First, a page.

A fundamental mystery in biology is how and why do the genomes of living cells produce orders of magnitude more RNA species than genes?
Our long-term goal is answer this question by achieving nanometer-resolved maps of three dimensional DNA structure, RNA interactions with proteins and organelles, and eventually find organizing principles that predict control of gene expression from sequence composition to spatial localization, the functions of expressed RNAs. We build these models in order to achieve fundamental insight into basic biological principles and identify new biomarkers and therapeutic targets in disease.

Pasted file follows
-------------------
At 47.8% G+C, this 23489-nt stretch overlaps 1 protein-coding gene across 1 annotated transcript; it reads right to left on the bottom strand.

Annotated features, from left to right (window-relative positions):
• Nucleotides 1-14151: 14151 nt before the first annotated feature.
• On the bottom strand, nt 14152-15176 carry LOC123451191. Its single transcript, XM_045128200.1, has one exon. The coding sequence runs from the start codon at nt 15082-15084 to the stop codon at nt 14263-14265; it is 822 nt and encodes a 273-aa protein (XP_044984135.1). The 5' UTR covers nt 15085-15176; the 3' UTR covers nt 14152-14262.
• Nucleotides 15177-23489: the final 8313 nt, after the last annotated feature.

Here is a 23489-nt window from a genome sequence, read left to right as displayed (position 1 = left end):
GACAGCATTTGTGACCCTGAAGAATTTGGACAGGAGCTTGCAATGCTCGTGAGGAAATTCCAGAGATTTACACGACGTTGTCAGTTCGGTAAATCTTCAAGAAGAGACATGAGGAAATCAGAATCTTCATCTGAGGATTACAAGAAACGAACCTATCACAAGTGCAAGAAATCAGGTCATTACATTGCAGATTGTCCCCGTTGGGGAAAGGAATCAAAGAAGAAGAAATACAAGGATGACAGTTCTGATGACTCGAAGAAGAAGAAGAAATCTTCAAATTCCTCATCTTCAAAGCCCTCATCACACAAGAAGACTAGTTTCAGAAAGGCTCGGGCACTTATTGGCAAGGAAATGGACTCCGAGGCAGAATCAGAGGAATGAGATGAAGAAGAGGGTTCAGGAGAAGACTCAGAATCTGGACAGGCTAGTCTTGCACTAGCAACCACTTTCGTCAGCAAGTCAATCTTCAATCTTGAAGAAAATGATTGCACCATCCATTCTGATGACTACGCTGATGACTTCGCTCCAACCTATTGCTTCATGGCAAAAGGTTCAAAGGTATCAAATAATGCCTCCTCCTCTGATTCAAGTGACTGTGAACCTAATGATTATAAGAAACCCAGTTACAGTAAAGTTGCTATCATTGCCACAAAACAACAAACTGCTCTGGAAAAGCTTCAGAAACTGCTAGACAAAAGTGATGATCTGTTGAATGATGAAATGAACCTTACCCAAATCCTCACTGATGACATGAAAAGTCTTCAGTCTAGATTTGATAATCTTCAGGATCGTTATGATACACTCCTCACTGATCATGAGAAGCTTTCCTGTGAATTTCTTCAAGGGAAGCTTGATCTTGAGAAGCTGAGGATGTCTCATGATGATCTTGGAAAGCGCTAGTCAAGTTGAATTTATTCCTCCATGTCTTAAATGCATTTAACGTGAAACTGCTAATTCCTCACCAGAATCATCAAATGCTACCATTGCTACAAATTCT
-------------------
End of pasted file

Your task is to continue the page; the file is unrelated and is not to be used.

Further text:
Our guiding approach to solving this problem is to identify important special cases to guide our methodology development and then use these methods to solve the general and foundational problems above.
Examples of the goals of current projects include:
- Developing technology for super-resolution, ultra-high throughput spatial, single-nucleotide resolved detection of RNA, DNA and proteins
Determining biological networks up and downstream of circular RNA biogenesis and function
Discovering RNAs are expressed specifically or are dysregulated in cancer, which are effective biomarkers or targets, and or confer resistance to therapy
We currently use systems from single celled organisms to human tissues and primary cancer samples to study these questions.
Please contact Julia (julia.salzman at stanford.edu) if you are interested in learning more about or becoming involved in our work which draws from